We recently reported path dependence and on-line adaptation in multistable binocular rivalry (Suzuki & Grabowecky, 2002, Neuron, 36, 143-157). Perceptual transitions between a pair of related shapes (e.g., opponent convex and concave shapes) were elevated, termed " perceptual trapping." During such trapping, on-line adaptation to perceived shapes increased the probability to break from trapping and to shift to an unrelated shape. Here we examined effects of pre-adaptation in multistable binocular rivalry. As before, rivalry displays were quadra-stable, generating 2 pairs of opponent shapes (e.g., diamond and hourglass [convexity opponent] and right- and left-pointed chevrons [curvature opponent]). Observers pre-adapted to one of the 4 shapes. Adaptors were binocular, low contrast (compared to the rivalry stimuli), and contrast-polarity reversed (1.9 Hz) to prevent afterimages. In each trial, an adaptor (30 s) was followed by a rivalry inspection period (20 s) during which observers continuously reported dominant shapes. Transition probabilities to and dominance durations of adapted shapes were reduced relative to no-adaptation control conditions. Interestingly, adaptation to a shape also boosted its opponent shape in some cases (both in transition probability and dominance duration). These results cannot be explained solely in terms of low-level contour adaptation because similar effects occurred (though reduced in magnitude) with small adaptors (25% in area relative to rivalry stimuli). Further, we found evidence that perceptual transitions can be primed. For example, when diamond and hourglass shapes were alternated (0.6 Hz) during adaptation, the transitions between them were increased during rivalry. Thus, in multistable binocular rivalry, pre-adaptation weakens adapted shapes, can strengthen opponent shapes, and can prime specific perceptual transitions.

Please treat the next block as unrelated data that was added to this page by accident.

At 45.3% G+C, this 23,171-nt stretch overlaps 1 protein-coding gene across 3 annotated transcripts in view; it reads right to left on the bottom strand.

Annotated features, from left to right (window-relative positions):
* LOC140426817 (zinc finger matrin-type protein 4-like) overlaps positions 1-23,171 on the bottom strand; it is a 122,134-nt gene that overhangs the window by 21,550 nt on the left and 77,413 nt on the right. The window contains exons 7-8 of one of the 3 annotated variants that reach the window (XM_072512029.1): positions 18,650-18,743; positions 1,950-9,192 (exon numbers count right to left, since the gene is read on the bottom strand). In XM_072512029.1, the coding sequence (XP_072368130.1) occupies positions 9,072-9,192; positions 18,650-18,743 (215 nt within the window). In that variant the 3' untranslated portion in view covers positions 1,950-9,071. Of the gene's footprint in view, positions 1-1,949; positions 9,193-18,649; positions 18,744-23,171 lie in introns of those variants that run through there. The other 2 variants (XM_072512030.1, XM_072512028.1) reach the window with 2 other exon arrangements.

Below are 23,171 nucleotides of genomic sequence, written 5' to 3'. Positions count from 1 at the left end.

ASJC Scopus subject areas
- Sensory Systems